Archive for April, 2011

So tell me what you need, what you really, really need

Monday, April 25th, 2011

I’m all for the phrase “Make it happen”, but we always have to be clear on the ‘it’. Sometimes organisations are so keen to make ‘it’ happen, the priority can become “Make something happen” which can often be one step forward and two steps back. It can also damage relationships and cause waves in previously tranquil waters. And it can waste serious amounts of money.

The area of learning and development is one of the best – or worst, dependent upon how you look at it – examples of this.

I can think of several occasions where training interventions have been delivered and they have not delivered the required results in the workplace. In several of those instances the claim has been that it was “Training’s fault because they didn’t train the right things”. Hmmm. Perhaps it was, or perhaps it wasn’t. It is, however, relatively simple to introduce a process that minimises this potential and maximises the value from an organisation’s investment in learning. As with so many successful projects, the primary requirement is for the relevant people to take the required responsibility and accountability.

Learning and development professionals (the contractors) need to slow down the commissioning process. The commissioning process is the stage where the internal or external client identifies what needs to change. And this will only work if the responsibility is in the right place.

The client has to take responsibility for job descriptions, core skills and identifying individuals’ learning and development needs. The contractor’s role is to analyse the client’s needs and develop appropriate and cost-effective interventions, deliver the interventions, assess the competence of delegates and check the intervention met its stated objectives. Finally, we arrive at the evaluation of the changes in the workplace as a result of the intervention – which is the client’s responsibility.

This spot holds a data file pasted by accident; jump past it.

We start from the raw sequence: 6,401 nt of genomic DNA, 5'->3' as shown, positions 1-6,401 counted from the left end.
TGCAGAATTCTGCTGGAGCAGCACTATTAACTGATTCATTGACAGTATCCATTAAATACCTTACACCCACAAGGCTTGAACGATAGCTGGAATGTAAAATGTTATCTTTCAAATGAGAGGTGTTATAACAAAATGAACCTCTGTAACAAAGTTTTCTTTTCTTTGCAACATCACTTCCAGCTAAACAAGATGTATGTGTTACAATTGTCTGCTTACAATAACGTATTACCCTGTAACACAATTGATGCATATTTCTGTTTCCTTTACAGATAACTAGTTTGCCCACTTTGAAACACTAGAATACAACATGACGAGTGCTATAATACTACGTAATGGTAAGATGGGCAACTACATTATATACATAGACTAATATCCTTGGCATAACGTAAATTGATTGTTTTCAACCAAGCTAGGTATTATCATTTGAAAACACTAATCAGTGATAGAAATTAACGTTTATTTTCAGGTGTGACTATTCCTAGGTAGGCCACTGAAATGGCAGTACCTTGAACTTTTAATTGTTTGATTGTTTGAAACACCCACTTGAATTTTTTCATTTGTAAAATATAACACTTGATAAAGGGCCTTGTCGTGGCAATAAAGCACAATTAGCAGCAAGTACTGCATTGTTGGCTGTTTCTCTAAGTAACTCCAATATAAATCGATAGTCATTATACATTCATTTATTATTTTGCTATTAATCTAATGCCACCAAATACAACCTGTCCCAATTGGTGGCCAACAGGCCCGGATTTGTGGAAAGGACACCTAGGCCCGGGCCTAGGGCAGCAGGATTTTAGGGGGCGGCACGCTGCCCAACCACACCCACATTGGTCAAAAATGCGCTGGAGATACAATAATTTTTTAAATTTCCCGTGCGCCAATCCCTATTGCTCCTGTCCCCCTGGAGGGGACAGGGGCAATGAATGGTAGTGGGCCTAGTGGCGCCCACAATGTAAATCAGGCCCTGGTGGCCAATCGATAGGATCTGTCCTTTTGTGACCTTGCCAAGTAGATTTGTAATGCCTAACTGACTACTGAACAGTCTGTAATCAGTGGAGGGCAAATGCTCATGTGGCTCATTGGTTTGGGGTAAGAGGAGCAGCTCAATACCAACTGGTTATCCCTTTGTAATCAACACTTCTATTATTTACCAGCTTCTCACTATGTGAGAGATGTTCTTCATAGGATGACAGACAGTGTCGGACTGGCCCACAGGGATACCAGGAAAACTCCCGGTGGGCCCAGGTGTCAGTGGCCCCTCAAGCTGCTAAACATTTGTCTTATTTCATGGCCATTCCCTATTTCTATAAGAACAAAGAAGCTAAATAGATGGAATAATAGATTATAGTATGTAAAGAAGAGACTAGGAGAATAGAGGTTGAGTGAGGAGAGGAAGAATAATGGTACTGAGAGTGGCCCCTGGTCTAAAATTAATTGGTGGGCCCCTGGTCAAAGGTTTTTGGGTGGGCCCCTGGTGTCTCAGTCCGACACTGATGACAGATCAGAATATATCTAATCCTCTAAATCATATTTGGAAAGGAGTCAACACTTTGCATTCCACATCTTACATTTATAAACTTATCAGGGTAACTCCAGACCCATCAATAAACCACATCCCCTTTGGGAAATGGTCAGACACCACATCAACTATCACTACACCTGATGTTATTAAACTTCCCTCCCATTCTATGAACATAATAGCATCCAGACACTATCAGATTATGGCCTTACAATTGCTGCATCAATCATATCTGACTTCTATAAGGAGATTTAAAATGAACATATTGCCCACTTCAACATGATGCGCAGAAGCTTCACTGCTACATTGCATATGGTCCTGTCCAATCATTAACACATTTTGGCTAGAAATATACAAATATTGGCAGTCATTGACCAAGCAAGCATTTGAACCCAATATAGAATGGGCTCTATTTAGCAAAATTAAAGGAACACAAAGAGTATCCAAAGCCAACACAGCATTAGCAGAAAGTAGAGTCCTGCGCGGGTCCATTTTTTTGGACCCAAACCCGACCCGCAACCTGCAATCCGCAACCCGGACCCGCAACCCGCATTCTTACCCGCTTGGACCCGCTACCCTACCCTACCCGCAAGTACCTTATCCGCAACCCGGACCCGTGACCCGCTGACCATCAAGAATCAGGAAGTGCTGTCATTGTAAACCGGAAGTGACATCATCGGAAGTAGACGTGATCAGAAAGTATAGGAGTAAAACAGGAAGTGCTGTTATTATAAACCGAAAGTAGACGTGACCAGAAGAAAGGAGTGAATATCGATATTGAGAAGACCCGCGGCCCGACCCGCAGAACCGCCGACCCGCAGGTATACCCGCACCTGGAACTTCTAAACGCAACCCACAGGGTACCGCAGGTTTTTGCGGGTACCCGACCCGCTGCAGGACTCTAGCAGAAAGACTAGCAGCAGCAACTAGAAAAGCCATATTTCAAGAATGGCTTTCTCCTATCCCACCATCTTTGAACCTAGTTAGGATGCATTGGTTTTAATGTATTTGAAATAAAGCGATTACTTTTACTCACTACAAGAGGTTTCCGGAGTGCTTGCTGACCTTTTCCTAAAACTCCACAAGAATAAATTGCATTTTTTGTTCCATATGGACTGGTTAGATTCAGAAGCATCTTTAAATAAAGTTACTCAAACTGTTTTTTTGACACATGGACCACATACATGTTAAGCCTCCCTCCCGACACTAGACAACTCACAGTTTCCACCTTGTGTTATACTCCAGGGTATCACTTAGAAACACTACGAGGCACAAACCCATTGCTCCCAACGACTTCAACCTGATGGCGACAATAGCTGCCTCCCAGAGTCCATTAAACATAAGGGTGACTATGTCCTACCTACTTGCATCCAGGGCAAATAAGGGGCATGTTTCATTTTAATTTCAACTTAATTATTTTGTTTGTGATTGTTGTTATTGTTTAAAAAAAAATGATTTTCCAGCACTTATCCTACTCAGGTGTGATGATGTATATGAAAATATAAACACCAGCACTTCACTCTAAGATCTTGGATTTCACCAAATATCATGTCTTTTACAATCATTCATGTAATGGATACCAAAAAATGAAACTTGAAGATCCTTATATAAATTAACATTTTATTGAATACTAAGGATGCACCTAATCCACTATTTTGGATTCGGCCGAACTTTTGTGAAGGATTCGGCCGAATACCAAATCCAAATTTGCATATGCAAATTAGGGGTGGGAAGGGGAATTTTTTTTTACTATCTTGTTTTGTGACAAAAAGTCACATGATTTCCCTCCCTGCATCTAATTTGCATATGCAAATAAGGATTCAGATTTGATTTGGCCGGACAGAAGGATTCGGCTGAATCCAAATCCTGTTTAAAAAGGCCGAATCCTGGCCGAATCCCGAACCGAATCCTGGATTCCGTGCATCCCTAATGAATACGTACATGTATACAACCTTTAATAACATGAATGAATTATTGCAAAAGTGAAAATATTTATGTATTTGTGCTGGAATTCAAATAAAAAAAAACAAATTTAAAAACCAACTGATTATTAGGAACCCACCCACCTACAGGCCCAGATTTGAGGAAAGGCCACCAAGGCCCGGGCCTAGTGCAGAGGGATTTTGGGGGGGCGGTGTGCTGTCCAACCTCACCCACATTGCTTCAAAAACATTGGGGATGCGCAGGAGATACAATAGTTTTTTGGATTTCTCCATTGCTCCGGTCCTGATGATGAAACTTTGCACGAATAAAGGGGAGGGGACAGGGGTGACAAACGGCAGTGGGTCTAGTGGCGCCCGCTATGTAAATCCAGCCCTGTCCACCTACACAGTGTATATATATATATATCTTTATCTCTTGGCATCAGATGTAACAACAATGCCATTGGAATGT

The start of this cycle used to be called the Training Needs Analysis (TNA). However, it is increasing being broken down into two activities called the Performance Needs Analysis (PNA) and the Learning Needs Analysis (LNA). Whilst it is the responsibility of the client, the contractor needs to assist them in this process. When we are closely involved in matters, we often lose our objectivity and sometimes make assumptions – this is what can happen for a client and so we need to help them avoid this by taking them through a structure process.

This process can be as detailed as everyone wants to make it. Having said that, if learning and development professionals use too complex a process, they will lose credibility with the client. The complexity of the process should also be driven by the size of the audience – in other words, if 20 people need to improve their performance in a particular area, the process should be less arduous than if 2,000 people require it – but both require a process to ensure we make the right thing happen.

As a start, I use seven questions. These are:

  1. What is the identified performance need?
  2. Why is a solution required (how will it add value, and what would happen if it did not exist)?
  3. How will the solution improve the organisation’s performance against its identified goals?
  4. Which organisational competencies does the solution aim to address and to what level?
  5. What are the target staff groups /  teams / Departments for this solution?
  6. How will the effectiveness of the solution be measured in the workplace?
  7. What are the clearly stated, measurable objectives for the solution?

From experience, I know that these questions can come across as threatening to clients. This is particularly the case in immature organisations – in other words, organisations where discussions around learning and development activities are often packaged in terms of the client stating they want a course on a particular aspect, rather than rational, objective and meaningful discussions between the client and contractor on what they need to achieve together.  Consequently, my preferred approach is to let the client have the questions prior to us meeting face to face or us having a further phone conversation. This gives them the opportunity to identify what they need – what they really need.